2022 MLA Call for papers (LLC Korea Forum)

deadline for submissions: 
March 17, 2021
full name / name of organization: 
MLA LLC Korea Forum
contact email: 

The deadline for MLA LLC Korea Forum’s 2022 MLA (to be held in Washington DC, Jan 6-9) CFP has been extended to March 17th. Thank you for your support and interest - please feel free to circulate and share the CFPs widely!


<Domestic Materiality in Korea and Beyond>

The session, “Domestic Materiality in Korea and Beyond,” examines the mutual relationship between people and things in (re-)defining domesticity. Domestic space is a key site for manifestations of materiality within everyday practices and of their effects on gender, familial and cultural identities. How is domesticity represented in material form and in physical practice in literary works? What role do objects and their usage play in producing, reinforcing, and challenging domesticity? Is there material evidence linking women/men and domesticity, and if so, how did those links work in practice and in discourse? In literary texts and material culture more broadly, how do things become co-agents in (re-)defining boundaries of the domestic realm? How do the circulation and transmission of things highlight the differential elaboration of domesticity across national, cultural, and temporal boundaries? By examining diversity of expectations, investments, and adjustments that everyday objects and mundane practices entail, this session aims to explore various ways in which domesticity and everyday lives constitute an essential but overlooked social and cultural process. Please send a 250-word abstract and a two-page CV to Ji-Eun Lee, Washington University in St. Louis, lee.j@wustl.edu, and Suyoung Son, Cornell University,ss994@cornell.edu by March 17, 2021.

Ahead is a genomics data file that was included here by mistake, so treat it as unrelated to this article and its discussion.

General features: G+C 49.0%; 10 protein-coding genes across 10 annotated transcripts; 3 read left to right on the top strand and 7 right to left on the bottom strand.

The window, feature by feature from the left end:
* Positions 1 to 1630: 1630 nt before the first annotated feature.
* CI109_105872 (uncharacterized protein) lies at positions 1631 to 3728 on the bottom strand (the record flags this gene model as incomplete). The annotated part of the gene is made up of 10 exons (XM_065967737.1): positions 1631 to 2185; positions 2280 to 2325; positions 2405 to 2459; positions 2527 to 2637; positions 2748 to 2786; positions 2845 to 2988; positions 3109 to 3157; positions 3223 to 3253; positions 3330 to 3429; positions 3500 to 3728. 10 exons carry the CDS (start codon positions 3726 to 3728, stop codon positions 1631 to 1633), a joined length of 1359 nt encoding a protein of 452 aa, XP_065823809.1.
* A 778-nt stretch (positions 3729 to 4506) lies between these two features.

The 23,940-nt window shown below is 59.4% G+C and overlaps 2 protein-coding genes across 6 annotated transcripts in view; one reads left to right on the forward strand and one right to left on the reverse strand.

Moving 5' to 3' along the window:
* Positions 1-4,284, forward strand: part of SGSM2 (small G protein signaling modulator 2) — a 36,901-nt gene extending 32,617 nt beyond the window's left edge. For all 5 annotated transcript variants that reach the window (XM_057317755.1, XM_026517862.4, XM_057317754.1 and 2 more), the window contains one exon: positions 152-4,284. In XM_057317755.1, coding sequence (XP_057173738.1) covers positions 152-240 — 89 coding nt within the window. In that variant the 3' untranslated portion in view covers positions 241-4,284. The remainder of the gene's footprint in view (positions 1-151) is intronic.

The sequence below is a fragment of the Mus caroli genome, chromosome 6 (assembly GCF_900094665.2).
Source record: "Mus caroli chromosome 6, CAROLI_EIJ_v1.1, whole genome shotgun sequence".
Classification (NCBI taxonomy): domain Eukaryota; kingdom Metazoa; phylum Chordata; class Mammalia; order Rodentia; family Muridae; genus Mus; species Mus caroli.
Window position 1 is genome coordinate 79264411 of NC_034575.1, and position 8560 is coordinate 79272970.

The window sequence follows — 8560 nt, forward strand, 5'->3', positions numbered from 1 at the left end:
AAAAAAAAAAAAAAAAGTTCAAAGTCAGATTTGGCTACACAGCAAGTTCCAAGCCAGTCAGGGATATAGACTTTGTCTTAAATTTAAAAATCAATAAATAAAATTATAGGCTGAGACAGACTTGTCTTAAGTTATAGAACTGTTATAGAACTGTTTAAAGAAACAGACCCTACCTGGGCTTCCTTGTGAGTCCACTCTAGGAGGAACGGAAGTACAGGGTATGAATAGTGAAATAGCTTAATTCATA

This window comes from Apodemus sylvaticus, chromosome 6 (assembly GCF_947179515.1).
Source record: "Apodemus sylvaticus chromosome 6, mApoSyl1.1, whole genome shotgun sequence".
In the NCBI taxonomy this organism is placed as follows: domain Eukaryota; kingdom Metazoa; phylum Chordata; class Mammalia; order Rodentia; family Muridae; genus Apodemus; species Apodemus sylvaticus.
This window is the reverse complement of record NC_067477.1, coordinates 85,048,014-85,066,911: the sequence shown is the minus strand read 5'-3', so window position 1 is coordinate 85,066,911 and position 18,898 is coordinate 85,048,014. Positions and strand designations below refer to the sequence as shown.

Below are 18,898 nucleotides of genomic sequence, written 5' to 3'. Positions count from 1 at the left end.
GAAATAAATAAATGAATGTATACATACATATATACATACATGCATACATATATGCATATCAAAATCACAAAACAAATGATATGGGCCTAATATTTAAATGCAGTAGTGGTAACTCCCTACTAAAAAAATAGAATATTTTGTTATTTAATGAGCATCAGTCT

<Narrative and the Politics of Self-Writing in Korea>

Forms of self-writing -- including, for example, autobiographies, diaries, testimonies, and memoirs – are often viewed as presenting an “I” delivered through an intimate, transparent address. Because of the self-evident nature of this delivery, such works are often considered for their non-fictional import, and are evaluated according to their referentiality, or the degree to which their words correspond to external objects or fixed ideas. Scholarship on self-writing, however, has complicated the idea of the existence of a straightforward “I,” pointing rather to the way self-writing instantiates a speaker that is processed through a web of linguistic and social structures, and is shaped by the constraints of the narrative form itself (eg. the demand for coherence, or a beginning, middle, and end). This panel poses the following question: What may a politics of self-writing--as a method of reconciling the truth-telling value of literature with the fictionality inherent in narrative--tell us about the formation of the self in place and time? This panel invites methodological and conceptual insights from scholars working on various forms of self-writing, for example Chosŏn dynasty self-narratives, travel literature, North Korean defector memoirs, and fiction, diaries, and testimonials related to trauma in Korea. Please send a 250-word abstract and a two-page CV to Dafna Zur, dafnaz@stanford.edu.


<Articulating Protest in Modern Korea>